Lenny (Guy Pearce) can’t remember anything since his wife’s death. Suffering from a rare form of amnesia he finds it impossible to form any short term memories which has led to a dependence on polaroids, tattoos and those around him filling in any blanks these may create.
Having to endure the pain of coming to terms with his loss again and again there is only one thing Lenny is certain of; his wife’s killer, James G, must pay for his crime. The only thing standing in Lenny’s way, of course, is that he is incapable of creating new memories. Enter Teddy (Joe Pantoliano) and Natalie (Carrie-Anne Moss), two people who claim to know all about Lenny and his life, two people intent on offering their help whether he realises or not.
Memento is a characteristically Nolan film; it takes several viewings to fully understand and appreciate, it begins with the end and doesn’t exactly provide a linear story. That is not to say that the viewer is left completely in the dark. Instead they are presented with one chronological storyline, filmed entirely in black and white, where Lenny presents his problem to a mystery caller. Abandoning his dislike of telephone conversations he explains all about the mysterious case of Sammy Jenkins, a man who seemingly suffered the same mental fate as himself. In remembering Sammy Jenkins Lenny finds it easier to cope with (and try to overcome) his condition. The film itself unfolds reversed around this singular conversation, providing audiences with the film’s skeletal conclusion, gradually beefing up its components.
Memento is, essentially, a massive whodunnit with the added questions of whoishe and whyishe. Even after watching the film several times most answers are blurred but it is the unravelling of such mysteries that is the film’s greatest strength. You suspend your disbelief at the lengths Lenny is willing to go to catch his wife’s killer (does he not know of the permanency of tattoos?) and are instead absorbed by his fractured mind and story. Having to piece together his life much like he has to himself, viewers are not only forced to empathise with Lenny but also to help him discover the truth.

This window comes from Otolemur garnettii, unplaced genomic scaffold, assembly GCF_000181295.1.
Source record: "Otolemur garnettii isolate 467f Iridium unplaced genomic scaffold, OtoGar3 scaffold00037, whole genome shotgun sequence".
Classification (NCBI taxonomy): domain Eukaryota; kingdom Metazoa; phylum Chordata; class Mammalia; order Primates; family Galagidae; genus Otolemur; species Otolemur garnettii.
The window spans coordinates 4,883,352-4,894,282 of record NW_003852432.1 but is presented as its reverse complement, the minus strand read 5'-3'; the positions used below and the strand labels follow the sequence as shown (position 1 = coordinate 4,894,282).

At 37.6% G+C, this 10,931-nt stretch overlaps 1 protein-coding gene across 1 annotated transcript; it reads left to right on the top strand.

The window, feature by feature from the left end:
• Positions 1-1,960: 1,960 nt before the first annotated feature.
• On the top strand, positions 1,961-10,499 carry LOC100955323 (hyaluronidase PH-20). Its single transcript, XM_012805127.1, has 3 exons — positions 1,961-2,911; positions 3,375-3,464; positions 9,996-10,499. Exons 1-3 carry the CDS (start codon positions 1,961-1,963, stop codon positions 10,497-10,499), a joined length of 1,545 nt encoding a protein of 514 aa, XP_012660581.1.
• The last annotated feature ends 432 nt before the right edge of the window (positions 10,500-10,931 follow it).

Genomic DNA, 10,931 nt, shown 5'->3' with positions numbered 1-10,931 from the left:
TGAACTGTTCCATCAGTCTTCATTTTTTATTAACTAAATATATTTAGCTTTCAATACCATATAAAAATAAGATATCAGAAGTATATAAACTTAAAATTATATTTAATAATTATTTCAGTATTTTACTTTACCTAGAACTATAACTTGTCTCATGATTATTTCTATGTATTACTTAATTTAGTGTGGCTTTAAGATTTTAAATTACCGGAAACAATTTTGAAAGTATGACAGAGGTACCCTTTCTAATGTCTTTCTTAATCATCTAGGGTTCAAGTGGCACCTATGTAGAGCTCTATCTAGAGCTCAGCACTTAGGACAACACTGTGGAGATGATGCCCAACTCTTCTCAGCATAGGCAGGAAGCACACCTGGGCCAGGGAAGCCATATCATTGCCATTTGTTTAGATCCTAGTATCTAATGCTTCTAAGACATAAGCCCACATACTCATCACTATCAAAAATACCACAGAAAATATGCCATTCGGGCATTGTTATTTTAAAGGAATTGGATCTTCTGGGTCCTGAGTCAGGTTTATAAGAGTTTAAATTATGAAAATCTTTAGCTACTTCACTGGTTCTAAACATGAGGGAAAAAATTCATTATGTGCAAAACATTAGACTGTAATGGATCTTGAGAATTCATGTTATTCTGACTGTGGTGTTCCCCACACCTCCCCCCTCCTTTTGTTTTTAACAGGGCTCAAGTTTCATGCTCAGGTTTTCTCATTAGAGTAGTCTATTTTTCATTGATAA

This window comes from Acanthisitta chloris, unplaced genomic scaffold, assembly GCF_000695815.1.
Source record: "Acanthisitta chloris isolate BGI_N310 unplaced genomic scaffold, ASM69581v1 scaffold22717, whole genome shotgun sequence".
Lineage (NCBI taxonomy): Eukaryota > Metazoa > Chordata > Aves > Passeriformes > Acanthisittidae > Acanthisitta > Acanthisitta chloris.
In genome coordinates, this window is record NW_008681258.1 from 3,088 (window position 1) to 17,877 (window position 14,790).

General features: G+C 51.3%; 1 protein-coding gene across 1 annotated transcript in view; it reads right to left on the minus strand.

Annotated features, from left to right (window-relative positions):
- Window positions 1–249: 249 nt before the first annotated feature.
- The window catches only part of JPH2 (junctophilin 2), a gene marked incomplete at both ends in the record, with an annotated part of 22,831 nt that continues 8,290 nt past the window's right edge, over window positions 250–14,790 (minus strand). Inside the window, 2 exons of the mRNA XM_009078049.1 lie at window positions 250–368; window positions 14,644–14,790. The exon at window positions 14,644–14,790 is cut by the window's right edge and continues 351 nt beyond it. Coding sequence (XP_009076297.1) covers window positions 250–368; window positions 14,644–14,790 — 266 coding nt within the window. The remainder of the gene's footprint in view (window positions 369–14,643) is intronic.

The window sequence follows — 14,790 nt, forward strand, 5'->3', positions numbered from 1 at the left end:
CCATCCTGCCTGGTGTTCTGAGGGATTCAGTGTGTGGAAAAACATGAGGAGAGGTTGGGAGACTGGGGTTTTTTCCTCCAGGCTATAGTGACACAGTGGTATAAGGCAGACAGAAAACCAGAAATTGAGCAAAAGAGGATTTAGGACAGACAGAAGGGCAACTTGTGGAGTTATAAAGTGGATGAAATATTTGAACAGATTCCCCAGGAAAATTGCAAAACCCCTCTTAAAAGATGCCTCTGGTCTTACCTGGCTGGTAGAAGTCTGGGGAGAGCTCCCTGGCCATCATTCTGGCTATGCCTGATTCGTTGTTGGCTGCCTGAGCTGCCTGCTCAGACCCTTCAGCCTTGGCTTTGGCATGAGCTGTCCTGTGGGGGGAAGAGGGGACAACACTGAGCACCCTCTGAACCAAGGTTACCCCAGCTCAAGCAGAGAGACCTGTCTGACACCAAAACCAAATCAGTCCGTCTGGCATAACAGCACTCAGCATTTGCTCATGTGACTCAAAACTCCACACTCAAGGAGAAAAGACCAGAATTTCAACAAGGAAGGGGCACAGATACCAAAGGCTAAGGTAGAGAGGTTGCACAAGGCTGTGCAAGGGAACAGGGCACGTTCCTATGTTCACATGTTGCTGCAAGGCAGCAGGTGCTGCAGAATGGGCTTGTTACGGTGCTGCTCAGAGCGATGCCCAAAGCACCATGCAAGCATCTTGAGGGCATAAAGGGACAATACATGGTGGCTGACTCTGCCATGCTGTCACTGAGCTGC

As well as providing a intricate story, the film also makes some interesting comments on the reliability of facts versus the reliability of memory. With Lenny having to put an increasing amount of faith into what he is told the pliability of his memory is revealed. This is something that he seems to be aware of, stating ‘the world doesn’t just disappear when you close you eyes’ as, unfortunately for him, although the world may not disappear, it often changes without his knowing.
If, even after several viewings, you’re still not quite sure of the outcome of the film then there is hope – hidden away on the DVD edition of Memento is a special feature which allows the film to watched in a chronological order. Although it takes away the thrill of the film it may quieten some nagging concerns left behind after watching its gloriously intricate, if sometimes confusing, tale.
Best performance: Although Guy Pearce’s performance is excellent, Joe Pantoliano’s Teddy is enthrallingly ambiguous.
Watch this if you liked: Inception, Following.